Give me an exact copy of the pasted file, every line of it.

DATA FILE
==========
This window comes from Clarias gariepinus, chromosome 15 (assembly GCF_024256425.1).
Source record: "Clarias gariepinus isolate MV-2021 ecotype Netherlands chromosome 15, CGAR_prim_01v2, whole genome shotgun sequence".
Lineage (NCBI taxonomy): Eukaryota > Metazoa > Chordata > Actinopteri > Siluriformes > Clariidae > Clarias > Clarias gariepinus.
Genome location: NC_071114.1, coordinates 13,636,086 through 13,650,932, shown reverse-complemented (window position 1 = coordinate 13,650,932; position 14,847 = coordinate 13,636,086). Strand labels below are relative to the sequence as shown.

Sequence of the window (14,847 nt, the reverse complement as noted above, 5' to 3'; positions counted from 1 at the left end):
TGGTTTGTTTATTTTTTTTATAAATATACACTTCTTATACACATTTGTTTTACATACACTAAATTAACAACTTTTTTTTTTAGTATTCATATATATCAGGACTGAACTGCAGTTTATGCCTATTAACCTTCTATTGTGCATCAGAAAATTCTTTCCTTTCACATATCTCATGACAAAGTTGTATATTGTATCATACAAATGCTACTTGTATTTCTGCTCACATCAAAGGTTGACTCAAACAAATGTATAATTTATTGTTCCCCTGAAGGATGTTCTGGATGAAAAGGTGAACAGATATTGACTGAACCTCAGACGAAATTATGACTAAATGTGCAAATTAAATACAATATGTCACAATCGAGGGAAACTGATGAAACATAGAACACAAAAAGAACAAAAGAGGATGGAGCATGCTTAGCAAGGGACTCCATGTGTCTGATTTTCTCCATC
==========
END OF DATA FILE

This window comes from Clarias gariepinus, chromosome 15 (assembly GCF_024256425.1).
Source record: "Clarias gariepinus isolate MV-2021 ecotype Netherlands chromosome 15, CGAR_prim_01v2, whole genome shotgun sequence".
Lineage (NCBI taxonomy): Eukaryota > Metazoa > Chordata > Actinopteri > Siluriformes > Clariidae > Clarias > Clarias gariepinus.
Genome location: NC_071114.1, coordinates 13,636,086 through 13,650,932, shown reverse-complemented (window position 1 = coordinate 13,650,932; position 14,847 = coordinate 13,636,086). Strand labels below are relative to the sequence as shown.

Sequence of the window (14,847 nt, the reverse complement as noted above, 5' to 3'; positions counted from 1 at the left end):
TGGTTTGTTTATTTTTTTTATAAATATACACTTCTTATACACATTTGTTTTACATACACTAAATTAACAACTTTTTTTTTTAGTATTCATATATATCAGGACTGAACTGCAGTTTATGCCTATTAACCTTCTATTGTGCATCAGAAAATTCTTTCCTTTCACATATCTCATGACAAAGTTGTATATTGTATCATACAAATGCTACTTGTATTTCTGCTCACATCAAAGGTTGACTCAAACAAATGTATAATTTATTGTTCCCCTGAAGGATGTTCTGGATGAAAAGGTGAACAGATATTGACTGAACCTCAGACGAAATTATGACTAAATGTGCAAATTAAATACAATATGTCACAATCGAGGGAAACTGATGAAACATAGAACACAAAAAGAACAAAAGAGGATGGAGCATGCTTAGCAAGGGACTCCATGTGTCTGATTTTCTCCATC